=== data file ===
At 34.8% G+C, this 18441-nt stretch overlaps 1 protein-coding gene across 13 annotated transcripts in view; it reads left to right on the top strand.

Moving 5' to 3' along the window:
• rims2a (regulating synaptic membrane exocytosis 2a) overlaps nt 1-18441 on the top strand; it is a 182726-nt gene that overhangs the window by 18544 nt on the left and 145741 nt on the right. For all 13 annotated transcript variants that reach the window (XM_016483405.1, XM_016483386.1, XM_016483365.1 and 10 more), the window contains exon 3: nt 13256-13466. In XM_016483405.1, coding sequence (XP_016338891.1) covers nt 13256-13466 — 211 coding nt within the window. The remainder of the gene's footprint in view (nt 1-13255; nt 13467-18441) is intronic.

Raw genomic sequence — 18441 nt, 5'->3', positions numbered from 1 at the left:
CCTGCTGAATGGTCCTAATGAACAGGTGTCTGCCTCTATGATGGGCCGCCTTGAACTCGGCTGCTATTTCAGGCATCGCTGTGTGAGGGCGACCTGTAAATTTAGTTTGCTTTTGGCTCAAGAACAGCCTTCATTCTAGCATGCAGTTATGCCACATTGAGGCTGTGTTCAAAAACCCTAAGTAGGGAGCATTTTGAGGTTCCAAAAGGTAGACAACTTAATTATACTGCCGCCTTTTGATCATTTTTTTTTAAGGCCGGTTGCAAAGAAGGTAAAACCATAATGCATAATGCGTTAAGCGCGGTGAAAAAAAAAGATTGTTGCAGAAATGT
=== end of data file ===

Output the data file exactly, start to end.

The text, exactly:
At 34.8% G+C, this 18441-nt stretch overlaps 1 protein-coding gene across 13 annotated transcripts in view; it reads left to right on the top strand.

Moving 5' to 3' along the window:
• rims2a (regulating synaptic membrane exocytosis 2a) overlaps nt 1-18441 on the top strand; it is a 182726-nt gene that overhangs the window by 18544 nt on the left and 145741 nt on the right. For all 13 annotated transcript variants that reach the window (XM_016483405.1, XM_016483386.1, XM_016483365.1 and 10 more), the window contains exon 3: nt 13256-13466. In XM_016483405.1, coding sequence (XP_016338891.1) covers nt 13256-13466 — 211 coding nt within the window. The remainder of the gene's footprint in view (nt 1-13255; nt 13467-18441) is intronic.

Raw genomic sequence — 18441 nt, 5'->3', positions numbered from 1 at the left:
CCTGCTGAATGGTCCTAATGAACAGGTGTCTGCCTCTATGATGGGCCGCCTTGAACTCGGCTGCTATTTCAGGCATCGCTGTGTGAGGGCGACCTGTAAATTTAGTTTGCTTTTGGCTCAAGAACAGCCTTCATTCTAGCATGCAGTTATGCCACATTGAGGCTGTGTTCAAAAACCCTAAGTAGGGAGCATTTTGAGGTTCCAAAAGGTAGACAACTTAATTATACTGCCGCCTTTTGATCATTTTTTTTTAAGGCCGGTTGCAAAGAAGGTAAAACCATAATGCATAATGCGTTAAGCGCGGTGAAAAAAAAAGATTGTTGCAGAAATGT